Pearl Jacobs Borusky, "I'll Sell My Hat, I'll Sell My Coat" (AFS, 1940; on LC55)
Porter Brigley, "I Died My Petticoat Red" (on MRHCreighton)
Robert Cinnamond, "Shule Agra" (on IRRCinnamond03)
Elizabeth Cronin, "Shule Aroon" (on FSB1);" Siuil A Ruin" (on IRECronin01)
Chubby Parker, "Bib-A-Lollie-Boo" (Gennett 6077/Silvertone 5012, 1927; Supertone 9188, 1928) (Conqueror 7891, 1931)
Pete Seeger, "Johnny Has Gone for a Soldier" (on PeteSeeger31)
Art Thieme, "Bibble-a-la-doo" (on Thieme04)

CROSS-REFERENCES:
cf. "Song of the Pinewoods" (floating lyrics)
cf. "Hey Bonnie Laddie, Mount and Go" ("I'll sell my rod, I'd sell my reel" lyrics)
SAME TUNE:
Mickey's Gone for a Laborer ("Being out of work it was no fun") (words by John C. Cross) (WolfAmericanSongSheets p. 97)
NOTES: In its earliest forms this song seems to have been simply a girl's lament for her departed lover. In many American versions (Randolph's 107 A and C, Eddy's D) we find unrelated stanzas about the girl's "very cross" father.
Scott (following Joyce) theorizes that the song arises out of the Glorious Revolution of 1688. The Irish supported James II, and were defeated at the Boyne. William III, who defeated James, offered forgiveness to the rebels who would swear loyalty to him, but many preferred exile. The only evidence for this theory, at least in English versions, seems to be the lines "But now my love has gone to France, To try his fortune to advance...."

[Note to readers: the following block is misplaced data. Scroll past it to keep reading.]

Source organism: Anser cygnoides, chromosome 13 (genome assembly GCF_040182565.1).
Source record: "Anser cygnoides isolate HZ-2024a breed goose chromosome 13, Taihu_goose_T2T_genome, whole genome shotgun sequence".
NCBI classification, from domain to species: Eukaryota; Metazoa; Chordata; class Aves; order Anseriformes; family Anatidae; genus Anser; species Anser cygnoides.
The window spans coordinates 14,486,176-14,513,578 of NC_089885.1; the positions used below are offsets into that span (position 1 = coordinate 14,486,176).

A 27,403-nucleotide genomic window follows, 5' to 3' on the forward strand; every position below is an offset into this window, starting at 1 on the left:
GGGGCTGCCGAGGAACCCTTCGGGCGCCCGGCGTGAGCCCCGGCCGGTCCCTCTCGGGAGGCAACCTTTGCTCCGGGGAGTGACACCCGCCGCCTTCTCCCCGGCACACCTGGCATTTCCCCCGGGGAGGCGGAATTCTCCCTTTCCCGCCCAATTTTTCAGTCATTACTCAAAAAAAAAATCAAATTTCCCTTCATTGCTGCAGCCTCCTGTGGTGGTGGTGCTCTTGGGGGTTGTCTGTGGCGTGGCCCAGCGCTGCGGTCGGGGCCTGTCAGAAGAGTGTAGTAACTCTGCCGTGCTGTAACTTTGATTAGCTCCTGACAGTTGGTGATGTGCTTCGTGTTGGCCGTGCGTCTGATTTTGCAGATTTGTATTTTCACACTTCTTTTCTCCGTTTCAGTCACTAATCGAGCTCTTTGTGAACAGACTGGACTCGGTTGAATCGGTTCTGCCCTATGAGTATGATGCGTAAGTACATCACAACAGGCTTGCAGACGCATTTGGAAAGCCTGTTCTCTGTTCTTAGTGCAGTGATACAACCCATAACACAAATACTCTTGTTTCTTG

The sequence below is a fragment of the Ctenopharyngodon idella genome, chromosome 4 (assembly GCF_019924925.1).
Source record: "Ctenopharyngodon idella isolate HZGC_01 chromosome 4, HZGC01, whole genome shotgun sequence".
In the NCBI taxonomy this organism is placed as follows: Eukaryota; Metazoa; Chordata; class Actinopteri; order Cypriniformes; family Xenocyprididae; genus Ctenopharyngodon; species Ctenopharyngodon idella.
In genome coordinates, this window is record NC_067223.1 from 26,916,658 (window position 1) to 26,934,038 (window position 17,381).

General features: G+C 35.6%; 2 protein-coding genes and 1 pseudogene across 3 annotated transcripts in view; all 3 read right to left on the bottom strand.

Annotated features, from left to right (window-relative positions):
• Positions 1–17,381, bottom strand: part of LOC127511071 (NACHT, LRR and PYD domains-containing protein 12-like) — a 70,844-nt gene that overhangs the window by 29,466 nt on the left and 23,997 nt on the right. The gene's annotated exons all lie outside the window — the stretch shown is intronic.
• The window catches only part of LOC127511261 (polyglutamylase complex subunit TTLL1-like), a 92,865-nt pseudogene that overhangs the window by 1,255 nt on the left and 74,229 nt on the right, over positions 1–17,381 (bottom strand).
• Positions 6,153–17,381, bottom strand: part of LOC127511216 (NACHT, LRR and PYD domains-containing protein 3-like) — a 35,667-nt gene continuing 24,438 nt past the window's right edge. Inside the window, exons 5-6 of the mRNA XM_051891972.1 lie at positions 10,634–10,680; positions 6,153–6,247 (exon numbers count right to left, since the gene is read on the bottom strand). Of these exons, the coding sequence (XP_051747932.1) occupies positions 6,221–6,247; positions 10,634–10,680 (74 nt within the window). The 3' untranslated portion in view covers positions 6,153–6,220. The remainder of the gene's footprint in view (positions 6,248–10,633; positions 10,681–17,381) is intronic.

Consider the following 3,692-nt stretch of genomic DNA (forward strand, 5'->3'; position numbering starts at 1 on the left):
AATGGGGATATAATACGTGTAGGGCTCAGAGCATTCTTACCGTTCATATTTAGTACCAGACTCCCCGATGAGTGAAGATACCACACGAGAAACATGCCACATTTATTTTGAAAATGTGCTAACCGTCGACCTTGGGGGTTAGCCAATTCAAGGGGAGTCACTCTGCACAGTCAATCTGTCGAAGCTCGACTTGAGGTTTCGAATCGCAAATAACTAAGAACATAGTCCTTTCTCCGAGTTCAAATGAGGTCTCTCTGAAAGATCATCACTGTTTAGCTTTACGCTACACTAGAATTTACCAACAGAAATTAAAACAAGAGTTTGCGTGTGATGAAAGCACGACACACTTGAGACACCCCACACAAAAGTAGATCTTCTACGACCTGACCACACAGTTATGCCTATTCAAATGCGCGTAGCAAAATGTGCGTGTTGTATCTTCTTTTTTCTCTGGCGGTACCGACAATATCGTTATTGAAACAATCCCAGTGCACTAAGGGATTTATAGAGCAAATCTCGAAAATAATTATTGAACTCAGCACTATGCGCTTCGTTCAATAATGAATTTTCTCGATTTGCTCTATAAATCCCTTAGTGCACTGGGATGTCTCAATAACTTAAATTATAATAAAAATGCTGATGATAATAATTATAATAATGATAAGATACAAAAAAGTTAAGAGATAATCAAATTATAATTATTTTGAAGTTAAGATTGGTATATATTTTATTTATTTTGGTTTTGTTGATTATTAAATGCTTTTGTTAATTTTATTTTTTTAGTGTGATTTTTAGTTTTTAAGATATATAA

It's hard to tell how much of this song was originally Gaelic. Although there are Gaelic choruses (e.g. from Barry, in JAFL XXII 15; Connie Dover's modern recording is as close to this as makes no difference), I've never heard a truly traditional Gaelic verse, and even the chorus is usually only a mangled imitation of Gaelic. (Of course, it doesn't help that Gaelic spelling is far from standardized.)
Jonathan Lighter notes that Bruce Olson found two verses that seem to be this in some 1823 correspondence by Sir Walter Scott:
I went to the mill, but the miller was gone
I sat me down and cried ohone!
To think of the days that are past and gone,
Of Dickie Macphalion that's slain.
Shoo, shoo shoolaroon
To think on the days that are past and gone,
Of Dickie Macphalion that's slain.
I sold my rock, I sold my reel,
And sae hae I my spinning wheel
And 'a to buy a cap of steel
For Dickie Macphalion that's slain.
Lighter notes that these were published the following year in Sharpe's Ballad Book.
Lighter also notes "he phonological similarity between
'For Dickie McPhallion that's slain'
and P. W. Joyce's phonetic rendering, for English speakers, of the Irish refrain as
'Is go dee tu mavourneen slaun.'"
I agree that they appear likely to be related.
Jonathan also notes that Thomas Moore set his poem "I Wish I was by That Dim Lake" to the tune "Shule Aroon" in 1824, and that this tune is similar to one of the tunes for this song. - RBW
The Thieme recording retains only the tune, chorus and two verses of "Shule Agra"; otherwise, it's humorous floaters. - PJS
For Hudson 130 the inserted rhyme is the first verse of Opie-Oxford2 482, "Snail, snail" (earliest date in Opie-Oxford2 is c.1744). [The stanza is also found in Baring-Gould-MotherGoose #471, p. 210). - RBW]
One of two broadsides for this ballad as "Shule Agra"/"Johnny Is Gone for a Soldier" at Bodleian Library site Ballads Catalogue is printed in New York c.1860, shelfmark Harding B.18(326).
See three "Shule Agra"/"Johnny Is Gone for a Soldier" broadsides [America Singing: digital id sb40500a/as201910/cw103140] at the Library of Congress American Memory site. - BS
Last updated in version 4.0
File: R107